I recently did a reading from my novel, Mr. Neutron, in Seattle, and in the Q & A that followed, the discussion turned toward the politics that underlie the story’s plot. The audience seemed especially curious about how our country has become so politically polarized.
I worked in that field many years ago, in a minor capacity, first as an assistant to the mayor of a large city and later as the owner of the business that provided campaign materials to local and regional candidates. From that perspective I talked at the reading about the egos and the craziness, which seem much the same whether one is dealing with the local, state, or national stages. I also mentioned the concept of the lowest common denominator, which is how political consultants generally craft their messages to the public: a candidate’s positions need to be so simple that even the dumbest voters can understand them; anyone smarter will get them too and will eventually look past being talked down to. Kind of like how most TV commercials work, only with a more negative message.
One audience member asked if I personally thought the average person was incapable of understanding the political issues that face us. I said no, I think most people are much smarter than that and more willing to compromise than is currently accepted.
But if that’s true, then why is our political landscape so polarized? Why is the discourse so extreme?
That’s where the Abilene Paradox comes into play. Vincent Harinam and Rob Henderson, academics from the University of Cambridge, wrote about this phenomenon recently in Quillette, an Australian online journal for the discussion of ideas, both liberal and conservative (and centrist!).
Here’s how it works:
Imagine a group of people trying to make dinner plans. One person suggests driving to a restaurant in a distant city called Abilene. Another person, not wanting to travel very far but dreading an argument, says “sure.” A third individual, now thinking that her two peers want to go to Abilene, doesn’t want to be the odd person out. She agrees that Abilene is a good idea. This domino effect leads to everyone thinking everyone else wants to go to Abilene when in fact a consensus does not exist.
Notice the second person was “dreading an argument.” As was the third, by extension. This is how politics continues to drift further from the center. People who hold extremist, especially single-issue viewpoints are rarely open to compromise. People in the center, who often have much more going on in their lives, are therefore reluctant to get into political debates, since they instinctively know such discourse may be nasty, upsetting, and endless. This reluctance to engage allows extremists to control the discussion (as I believe they often do). Centrists, like the second and third persons now unwillingly going to Abilene, go along to get along. They don’t feel they have enough at stake to argue the point in question.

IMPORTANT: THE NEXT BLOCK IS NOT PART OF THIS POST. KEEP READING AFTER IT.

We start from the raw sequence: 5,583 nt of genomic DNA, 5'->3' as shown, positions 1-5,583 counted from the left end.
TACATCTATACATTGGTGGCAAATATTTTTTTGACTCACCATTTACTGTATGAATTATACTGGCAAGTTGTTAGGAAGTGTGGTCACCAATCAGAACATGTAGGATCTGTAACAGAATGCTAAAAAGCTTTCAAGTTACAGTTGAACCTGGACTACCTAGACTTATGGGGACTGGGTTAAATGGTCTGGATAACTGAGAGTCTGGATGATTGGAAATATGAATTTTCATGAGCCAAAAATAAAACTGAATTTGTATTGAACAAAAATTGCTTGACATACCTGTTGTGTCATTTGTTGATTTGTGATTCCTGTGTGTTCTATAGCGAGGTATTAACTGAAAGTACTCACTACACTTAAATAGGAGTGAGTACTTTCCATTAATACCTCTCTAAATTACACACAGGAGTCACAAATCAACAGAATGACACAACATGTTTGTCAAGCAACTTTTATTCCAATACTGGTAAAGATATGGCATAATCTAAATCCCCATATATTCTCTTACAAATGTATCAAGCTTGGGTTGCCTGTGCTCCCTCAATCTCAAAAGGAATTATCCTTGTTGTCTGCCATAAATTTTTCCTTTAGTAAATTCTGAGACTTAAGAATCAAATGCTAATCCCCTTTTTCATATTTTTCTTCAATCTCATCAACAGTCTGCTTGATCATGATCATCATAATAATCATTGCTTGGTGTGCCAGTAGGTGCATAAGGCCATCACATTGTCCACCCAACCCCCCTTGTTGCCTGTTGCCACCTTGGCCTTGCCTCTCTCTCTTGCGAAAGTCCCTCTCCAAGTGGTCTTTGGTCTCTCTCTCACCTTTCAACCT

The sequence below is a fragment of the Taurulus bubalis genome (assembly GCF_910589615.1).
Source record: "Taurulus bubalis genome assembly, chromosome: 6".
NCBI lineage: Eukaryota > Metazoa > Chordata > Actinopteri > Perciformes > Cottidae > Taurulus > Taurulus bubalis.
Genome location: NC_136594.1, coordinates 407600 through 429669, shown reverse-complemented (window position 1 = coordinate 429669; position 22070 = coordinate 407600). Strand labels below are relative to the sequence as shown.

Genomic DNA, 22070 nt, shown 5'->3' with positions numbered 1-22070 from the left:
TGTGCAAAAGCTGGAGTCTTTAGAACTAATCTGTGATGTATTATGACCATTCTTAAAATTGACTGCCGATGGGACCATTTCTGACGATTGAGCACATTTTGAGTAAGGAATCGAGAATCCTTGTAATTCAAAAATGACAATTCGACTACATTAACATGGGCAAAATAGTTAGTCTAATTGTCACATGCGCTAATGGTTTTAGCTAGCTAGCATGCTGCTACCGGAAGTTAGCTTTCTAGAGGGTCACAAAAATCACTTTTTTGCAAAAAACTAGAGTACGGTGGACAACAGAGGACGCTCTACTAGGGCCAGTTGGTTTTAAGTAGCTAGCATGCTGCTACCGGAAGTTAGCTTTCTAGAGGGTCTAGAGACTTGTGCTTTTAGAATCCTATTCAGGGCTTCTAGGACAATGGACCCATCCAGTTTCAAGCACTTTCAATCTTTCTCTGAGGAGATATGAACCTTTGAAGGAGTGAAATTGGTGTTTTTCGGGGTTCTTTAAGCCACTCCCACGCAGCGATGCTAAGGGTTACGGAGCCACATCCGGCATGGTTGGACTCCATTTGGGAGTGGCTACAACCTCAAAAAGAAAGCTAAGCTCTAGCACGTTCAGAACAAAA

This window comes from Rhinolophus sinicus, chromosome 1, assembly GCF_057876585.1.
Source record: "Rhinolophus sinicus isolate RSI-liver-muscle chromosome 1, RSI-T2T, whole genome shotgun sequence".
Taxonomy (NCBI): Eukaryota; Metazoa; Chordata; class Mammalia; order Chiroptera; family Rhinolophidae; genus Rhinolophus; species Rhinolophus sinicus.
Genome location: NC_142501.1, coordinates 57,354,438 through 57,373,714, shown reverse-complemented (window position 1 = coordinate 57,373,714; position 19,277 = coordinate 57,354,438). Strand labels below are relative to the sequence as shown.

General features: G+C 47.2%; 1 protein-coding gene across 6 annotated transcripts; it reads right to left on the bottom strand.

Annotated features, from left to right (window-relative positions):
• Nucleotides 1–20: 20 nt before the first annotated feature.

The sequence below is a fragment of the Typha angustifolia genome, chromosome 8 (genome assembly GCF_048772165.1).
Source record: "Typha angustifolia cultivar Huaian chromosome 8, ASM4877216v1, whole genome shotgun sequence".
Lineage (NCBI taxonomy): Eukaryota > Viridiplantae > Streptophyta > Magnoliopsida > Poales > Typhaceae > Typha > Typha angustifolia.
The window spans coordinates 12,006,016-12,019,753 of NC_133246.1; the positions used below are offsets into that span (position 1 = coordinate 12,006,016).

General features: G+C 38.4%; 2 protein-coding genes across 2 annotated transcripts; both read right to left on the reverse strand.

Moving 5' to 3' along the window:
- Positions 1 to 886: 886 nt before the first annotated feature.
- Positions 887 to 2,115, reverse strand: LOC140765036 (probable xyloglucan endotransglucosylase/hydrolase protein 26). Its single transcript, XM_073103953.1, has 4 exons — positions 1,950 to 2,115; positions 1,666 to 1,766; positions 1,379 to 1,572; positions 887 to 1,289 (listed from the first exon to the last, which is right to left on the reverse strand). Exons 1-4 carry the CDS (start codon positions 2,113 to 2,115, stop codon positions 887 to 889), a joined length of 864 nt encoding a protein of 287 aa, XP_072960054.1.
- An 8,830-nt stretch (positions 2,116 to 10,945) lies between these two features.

Consultants, driven only by the need to win elections and not to address the issues truthfully, therefore pander to the voters who co-opt issues toward their uncompromising and extremist agendas. In a sense, by remaining unwilling to engage them, many people whose views are more centrist empower those extremists as well. Unfortunately, the issues at stake are usually far more important than where to have dinner.
To some of the consultants I worked with (this was more than twenty years ago, by the way) the vitriolic and overblown claims made against political opponents were more of a game than a strategy, a sort of “how far can we go” in making claims about the other side’s reputation and legitimacy. This involves focusing on using alternative and irrational interpretations of the issues (alternative facts, if you will), often without evidence or a logical thought process, to make the opponent’s view seem unreasonable or even dangerous. I remember much laughter in the strategy sessions over how much misinformation the consultants felt they could get away with. I admit back then I laughed too. But eventually it was one of the many reasons I left that world and never looked back.
In my experience in politics I can recall some candidates who were in it for personal glory, and some who got involved because of a sincere commitment to the public good. But I have trouble recalling any consultants who considered themselves as being responsible to the public welfare. I’m sure there are some, but the people I worked with never said they were committed to anything but winning their elections.
Frankly, why should they care about anything else? If they don’t produce winners, they don’t have a career. After all, America is all about winning.
In part, thanks to political consultants’ lack of commitment to honesty and morality we have a pretty much broken system of politics, and it has spilled over into almost every other area of discourse. I’d love to see us do away with professional political consultants, but I seriously doubt that would be possible. But maybe we can learn to more readily recognize what modern politics is—essentially a trip to far off Abilene, even though we never wanted to go down that road. Time to say, “No. I don’t want to go there.”